Govt interference suffocating councils says Chamisa, vows to reverse July Moyo directives

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By Staff Reporter

CITIZENS Coalition for Change (CCC) leader, Nelson Chamisa, has vowed to reverse some government measures, which he said were destroying and suffocating local authorities.

Chamisa, who is vying for the number one seat in the upcoming presidential elections this year, said some ministerial directives by the Zanu Pf led government were choking life out of councils.

“Central government is destroying and suffocating local authorities through ministerial directives, corruption, procurement, land barons, partisan staff recruitment and non implementation of devolution as per the constitution. This we will change,” said Chamisa via Twitter.

Local authorities have been in the eye of the storm for failing to deliver basic services such as refuse collection and tapped water.

The current rains have also exposed how dilapidated the state of the drainage system is in most cities.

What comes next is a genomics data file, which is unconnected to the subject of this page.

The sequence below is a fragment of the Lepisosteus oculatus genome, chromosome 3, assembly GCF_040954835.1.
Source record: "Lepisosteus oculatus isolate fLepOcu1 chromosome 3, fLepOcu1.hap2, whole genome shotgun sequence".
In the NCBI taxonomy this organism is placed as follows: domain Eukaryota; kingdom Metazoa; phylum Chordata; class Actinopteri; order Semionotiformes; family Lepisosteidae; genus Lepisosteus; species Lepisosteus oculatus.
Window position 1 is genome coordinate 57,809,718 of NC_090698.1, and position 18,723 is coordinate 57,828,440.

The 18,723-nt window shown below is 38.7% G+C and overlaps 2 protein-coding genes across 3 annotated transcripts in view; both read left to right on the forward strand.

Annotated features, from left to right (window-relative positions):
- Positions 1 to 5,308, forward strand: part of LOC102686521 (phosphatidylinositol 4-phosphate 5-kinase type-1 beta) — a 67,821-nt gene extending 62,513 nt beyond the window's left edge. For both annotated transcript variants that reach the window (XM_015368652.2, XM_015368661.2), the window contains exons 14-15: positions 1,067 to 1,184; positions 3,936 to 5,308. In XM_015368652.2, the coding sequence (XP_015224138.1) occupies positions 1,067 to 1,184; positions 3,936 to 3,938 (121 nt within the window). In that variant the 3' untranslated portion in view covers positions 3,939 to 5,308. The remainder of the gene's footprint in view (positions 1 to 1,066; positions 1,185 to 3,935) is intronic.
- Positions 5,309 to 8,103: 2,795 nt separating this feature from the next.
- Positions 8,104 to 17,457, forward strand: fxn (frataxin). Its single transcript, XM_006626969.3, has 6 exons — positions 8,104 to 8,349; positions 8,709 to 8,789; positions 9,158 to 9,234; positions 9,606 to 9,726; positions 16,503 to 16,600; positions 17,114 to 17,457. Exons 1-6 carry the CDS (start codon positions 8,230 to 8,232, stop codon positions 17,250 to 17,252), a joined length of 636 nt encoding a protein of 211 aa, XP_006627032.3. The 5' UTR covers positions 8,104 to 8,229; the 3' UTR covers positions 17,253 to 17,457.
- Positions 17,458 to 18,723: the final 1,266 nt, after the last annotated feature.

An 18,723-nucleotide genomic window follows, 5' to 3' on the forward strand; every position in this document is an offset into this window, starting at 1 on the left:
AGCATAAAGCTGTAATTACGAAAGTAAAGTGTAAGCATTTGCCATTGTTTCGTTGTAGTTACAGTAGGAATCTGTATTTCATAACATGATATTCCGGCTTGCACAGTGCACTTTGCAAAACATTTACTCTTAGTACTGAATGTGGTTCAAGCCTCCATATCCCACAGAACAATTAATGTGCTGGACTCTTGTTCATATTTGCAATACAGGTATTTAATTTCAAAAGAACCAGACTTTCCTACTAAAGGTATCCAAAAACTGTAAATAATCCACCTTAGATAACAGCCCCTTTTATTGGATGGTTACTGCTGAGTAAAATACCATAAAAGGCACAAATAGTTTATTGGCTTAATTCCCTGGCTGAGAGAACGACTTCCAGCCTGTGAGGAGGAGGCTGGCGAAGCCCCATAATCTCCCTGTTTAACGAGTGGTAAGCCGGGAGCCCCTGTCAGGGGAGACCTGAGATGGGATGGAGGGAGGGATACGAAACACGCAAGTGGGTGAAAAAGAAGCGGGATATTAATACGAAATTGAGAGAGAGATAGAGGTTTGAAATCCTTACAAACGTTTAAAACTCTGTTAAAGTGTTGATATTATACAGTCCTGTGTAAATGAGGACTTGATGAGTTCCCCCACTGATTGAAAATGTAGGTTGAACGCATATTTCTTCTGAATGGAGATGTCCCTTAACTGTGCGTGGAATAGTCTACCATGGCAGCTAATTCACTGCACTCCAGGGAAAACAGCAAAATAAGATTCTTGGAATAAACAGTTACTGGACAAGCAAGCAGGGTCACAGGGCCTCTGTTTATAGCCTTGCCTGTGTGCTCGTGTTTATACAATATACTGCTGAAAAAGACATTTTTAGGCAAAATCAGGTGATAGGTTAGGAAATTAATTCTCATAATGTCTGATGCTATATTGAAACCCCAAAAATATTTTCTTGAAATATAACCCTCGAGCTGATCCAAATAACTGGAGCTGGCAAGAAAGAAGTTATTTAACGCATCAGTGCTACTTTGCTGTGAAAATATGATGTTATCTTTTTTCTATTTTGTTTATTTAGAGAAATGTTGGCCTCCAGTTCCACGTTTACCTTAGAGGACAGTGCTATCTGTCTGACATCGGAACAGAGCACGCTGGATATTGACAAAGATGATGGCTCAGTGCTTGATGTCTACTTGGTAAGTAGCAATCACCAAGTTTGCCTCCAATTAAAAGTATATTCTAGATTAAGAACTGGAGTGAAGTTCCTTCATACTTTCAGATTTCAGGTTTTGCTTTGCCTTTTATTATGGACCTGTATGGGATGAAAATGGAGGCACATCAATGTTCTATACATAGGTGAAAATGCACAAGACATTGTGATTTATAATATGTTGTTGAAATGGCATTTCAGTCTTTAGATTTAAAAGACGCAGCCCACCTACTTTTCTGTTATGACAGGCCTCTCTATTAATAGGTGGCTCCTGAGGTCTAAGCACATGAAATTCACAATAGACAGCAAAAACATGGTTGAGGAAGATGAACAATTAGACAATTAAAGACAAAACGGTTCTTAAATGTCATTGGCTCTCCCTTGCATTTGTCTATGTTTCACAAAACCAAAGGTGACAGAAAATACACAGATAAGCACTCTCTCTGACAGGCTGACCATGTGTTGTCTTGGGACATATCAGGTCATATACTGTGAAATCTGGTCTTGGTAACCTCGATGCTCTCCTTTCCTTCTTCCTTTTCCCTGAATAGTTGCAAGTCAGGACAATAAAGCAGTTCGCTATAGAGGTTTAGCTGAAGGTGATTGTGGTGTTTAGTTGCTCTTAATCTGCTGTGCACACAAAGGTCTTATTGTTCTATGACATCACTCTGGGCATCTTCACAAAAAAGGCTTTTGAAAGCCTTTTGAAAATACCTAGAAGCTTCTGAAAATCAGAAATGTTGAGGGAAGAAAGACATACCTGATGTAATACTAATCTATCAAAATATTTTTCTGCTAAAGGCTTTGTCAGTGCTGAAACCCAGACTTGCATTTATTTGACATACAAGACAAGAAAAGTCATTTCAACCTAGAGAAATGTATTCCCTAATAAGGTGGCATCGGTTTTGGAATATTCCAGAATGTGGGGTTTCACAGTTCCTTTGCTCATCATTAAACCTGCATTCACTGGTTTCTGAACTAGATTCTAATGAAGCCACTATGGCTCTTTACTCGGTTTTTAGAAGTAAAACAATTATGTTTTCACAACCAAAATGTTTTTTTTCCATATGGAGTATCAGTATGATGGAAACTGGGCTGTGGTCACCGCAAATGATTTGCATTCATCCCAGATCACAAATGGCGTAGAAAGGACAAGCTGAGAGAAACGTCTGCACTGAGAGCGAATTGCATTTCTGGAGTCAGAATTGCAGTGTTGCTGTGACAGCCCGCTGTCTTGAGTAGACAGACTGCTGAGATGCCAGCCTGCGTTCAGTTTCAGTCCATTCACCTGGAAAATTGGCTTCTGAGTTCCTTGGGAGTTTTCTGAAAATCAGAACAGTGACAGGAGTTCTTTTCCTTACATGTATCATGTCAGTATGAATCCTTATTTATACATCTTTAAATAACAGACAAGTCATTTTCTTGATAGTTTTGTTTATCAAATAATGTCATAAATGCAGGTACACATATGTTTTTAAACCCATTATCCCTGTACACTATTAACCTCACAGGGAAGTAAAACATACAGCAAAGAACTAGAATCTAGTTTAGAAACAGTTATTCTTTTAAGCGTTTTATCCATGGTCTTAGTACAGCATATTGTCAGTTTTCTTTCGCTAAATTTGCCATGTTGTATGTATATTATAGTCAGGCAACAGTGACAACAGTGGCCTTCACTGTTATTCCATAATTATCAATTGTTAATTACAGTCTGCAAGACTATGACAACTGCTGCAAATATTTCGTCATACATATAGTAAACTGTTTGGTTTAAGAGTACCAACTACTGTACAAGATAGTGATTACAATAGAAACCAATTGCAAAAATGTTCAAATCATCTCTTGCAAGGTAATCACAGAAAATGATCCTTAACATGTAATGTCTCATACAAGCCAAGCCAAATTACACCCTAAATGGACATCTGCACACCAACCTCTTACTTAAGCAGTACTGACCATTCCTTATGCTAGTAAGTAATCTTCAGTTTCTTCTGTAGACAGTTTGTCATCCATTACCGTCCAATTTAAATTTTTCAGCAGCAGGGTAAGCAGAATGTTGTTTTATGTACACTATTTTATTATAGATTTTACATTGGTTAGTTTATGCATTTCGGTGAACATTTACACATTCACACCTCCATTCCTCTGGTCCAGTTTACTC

Council officials, however, blame government for interfering with their operations.

In 2022, Harare City Council, through its special meeting, tried to ward off a waste management contract that had been entered between government and Geogenix BV, a foreign company whose local representative is Delish Nguwaya, a business associate of President Emmerson Mnangagwa’s family.

The squabble later on entailed court sessions while the ministry of local government later wrote to the Harare City Council ordering the local authority to pay up the Pomona dumpsite bill that had ballooned to close to a million United States dollars.

Government reportedly forced the costly waste-to-energy-deal on the local authority and it later emerged that council was supposed to pay US$22,000 per day to the contracted company for the next 30 years.

Meanwhile, the opposition-controlled city council has since declared that it would not honour the contract despite local government minister, July Moyo, insisting that the deal was irreversible.

The Pomona deal drew a lot of criticism from residents associations and civil society groups for weighing down on already burdened rate payers.